Meet Atef Naeim, Our Rug Restoration Department Manager

Atef Naeim grew up in the small city of Fouwa in Egypt, near Alexandria.

The whole city contributed to making rugs. My dad sold wool to wholesalers so they could make yarn out of it. After that the yarn would go to the dye factory about five minutes from our place. And in most of the houses and apartments, the first floors were dedicated to looms and people worked them day and night.

Your fondest memories as a child?

After school I would go sit and unravel the yarn for the guys who wove the rugs. I loved hearing their stories. I also loved going to the dye factory and watching how they put the yarn in the boiling water and how they pulled it out with all of the color.

How many years have you been here in Detroit?

I’ve been here since 1984. Mr. Hagopian, who was the original founder of Detroit Rug Restoration’s parent company, Hagopian Cleaning Services, helped me to get my visa. Hagopian has been in business for 75 years and he and my brother, Sayed, worked together in making rugs. Today we have eight weavers/craftsmen in the repair and restoration department in our studio on 8 Mile Road.

Is it difficult to train the art of restoration?

Few people can do the handwork we do here. You need to understand the technique and how the rugs were made to be able to find te best solutions. Most of us grew up with it, so rug making is in our blood, but there are still times where we send rugs back to Egypt if the restoration needs more time to complete.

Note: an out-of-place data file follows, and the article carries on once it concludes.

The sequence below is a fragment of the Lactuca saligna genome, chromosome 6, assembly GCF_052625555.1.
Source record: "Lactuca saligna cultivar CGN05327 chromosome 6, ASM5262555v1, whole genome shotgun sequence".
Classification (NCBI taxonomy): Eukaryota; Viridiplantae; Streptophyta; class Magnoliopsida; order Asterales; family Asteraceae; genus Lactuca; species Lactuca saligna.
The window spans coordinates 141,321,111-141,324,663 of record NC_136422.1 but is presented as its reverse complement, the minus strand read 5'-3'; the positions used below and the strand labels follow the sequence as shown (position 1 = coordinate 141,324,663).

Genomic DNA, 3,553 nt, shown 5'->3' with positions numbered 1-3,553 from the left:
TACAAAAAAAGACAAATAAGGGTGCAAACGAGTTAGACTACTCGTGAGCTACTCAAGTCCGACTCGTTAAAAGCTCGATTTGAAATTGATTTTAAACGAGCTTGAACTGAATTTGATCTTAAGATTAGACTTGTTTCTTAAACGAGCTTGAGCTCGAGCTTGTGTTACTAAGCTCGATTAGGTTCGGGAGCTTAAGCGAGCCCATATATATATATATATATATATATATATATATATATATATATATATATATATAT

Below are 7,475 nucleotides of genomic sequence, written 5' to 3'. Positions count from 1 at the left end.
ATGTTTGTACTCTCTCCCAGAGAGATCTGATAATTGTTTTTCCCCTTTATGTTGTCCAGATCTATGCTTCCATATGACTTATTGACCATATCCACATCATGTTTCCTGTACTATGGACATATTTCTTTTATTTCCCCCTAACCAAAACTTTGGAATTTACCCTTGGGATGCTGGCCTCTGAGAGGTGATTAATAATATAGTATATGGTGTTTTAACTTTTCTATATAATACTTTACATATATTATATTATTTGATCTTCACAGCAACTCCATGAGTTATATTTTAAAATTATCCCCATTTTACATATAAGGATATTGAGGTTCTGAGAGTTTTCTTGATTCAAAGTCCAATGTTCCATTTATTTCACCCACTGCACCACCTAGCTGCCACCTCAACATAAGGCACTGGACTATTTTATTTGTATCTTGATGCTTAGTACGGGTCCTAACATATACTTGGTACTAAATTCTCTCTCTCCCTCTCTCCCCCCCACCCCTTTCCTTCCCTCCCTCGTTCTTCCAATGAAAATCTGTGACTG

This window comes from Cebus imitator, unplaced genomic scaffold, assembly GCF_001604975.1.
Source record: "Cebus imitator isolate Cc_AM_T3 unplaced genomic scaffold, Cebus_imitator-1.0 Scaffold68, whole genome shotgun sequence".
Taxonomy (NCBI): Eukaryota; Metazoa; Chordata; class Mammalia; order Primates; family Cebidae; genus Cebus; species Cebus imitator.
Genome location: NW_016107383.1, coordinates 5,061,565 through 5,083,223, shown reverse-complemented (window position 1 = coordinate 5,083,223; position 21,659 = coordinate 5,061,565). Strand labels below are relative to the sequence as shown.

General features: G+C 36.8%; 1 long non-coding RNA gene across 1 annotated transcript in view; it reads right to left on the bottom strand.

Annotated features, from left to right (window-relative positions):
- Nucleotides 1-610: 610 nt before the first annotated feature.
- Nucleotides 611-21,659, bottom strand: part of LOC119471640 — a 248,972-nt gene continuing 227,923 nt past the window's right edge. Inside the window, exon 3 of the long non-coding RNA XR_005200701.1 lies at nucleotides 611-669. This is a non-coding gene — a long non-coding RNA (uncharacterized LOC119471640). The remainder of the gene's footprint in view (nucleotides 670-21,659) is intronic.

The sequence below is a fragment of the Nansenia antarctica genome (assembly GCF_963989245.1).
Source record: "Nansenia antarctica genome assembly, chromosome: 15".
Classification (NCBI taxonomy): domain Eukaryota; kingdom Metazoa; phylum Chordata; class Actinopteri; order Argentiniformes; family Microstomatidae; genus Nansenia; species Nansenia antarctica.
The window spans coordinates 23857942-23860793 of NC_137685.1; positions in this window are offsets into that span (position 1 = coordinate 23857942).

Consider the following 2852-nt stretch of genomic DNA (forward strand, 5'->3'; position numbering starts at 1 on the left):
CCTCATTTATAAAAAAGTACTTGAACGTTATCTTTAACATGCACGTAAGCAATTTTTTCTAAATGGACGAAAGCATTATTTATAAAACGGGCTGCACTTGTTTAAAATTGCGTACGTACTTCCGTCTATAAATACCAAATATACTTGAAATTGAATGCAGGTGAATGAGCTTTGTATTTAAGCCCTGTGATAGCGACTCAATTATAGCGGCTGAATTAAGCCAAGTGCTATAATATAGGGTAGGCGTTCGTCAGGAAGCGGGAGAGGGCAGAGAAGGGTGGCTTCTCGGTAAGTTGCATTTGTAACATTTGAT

But I also love sharing with customers the many affordable options for basic repairs and I am always so proud to be able to help find a way to get a badly-damaged rug back into good shape.

What are the most common rug repairs?

Re-fringing, over-edging and reweaving (small holes like one that a dog may have chewed). 


Do you personally do the handwork restoration?

(laughing!) Not so much anymore. I am too busy answering the phone and talking with the customers!  I manage the restoration studio. I like to be moving and the handwork is very slow and requires great patience.                                                                                

imagine it takes a little back and forth to come up with the right solution?

Yes. It’s about building trust. Rugs are often passed down through families and mean so much to the owner. Sometimes people cry when telling me their story or when remembering the loved one who gave it to them. I am proud to work for a family company who has amazing customer loyalty and who respects the customer and can deliver on their vision. It means a lot to me that the customers are confident in letting us care for something so precious to them.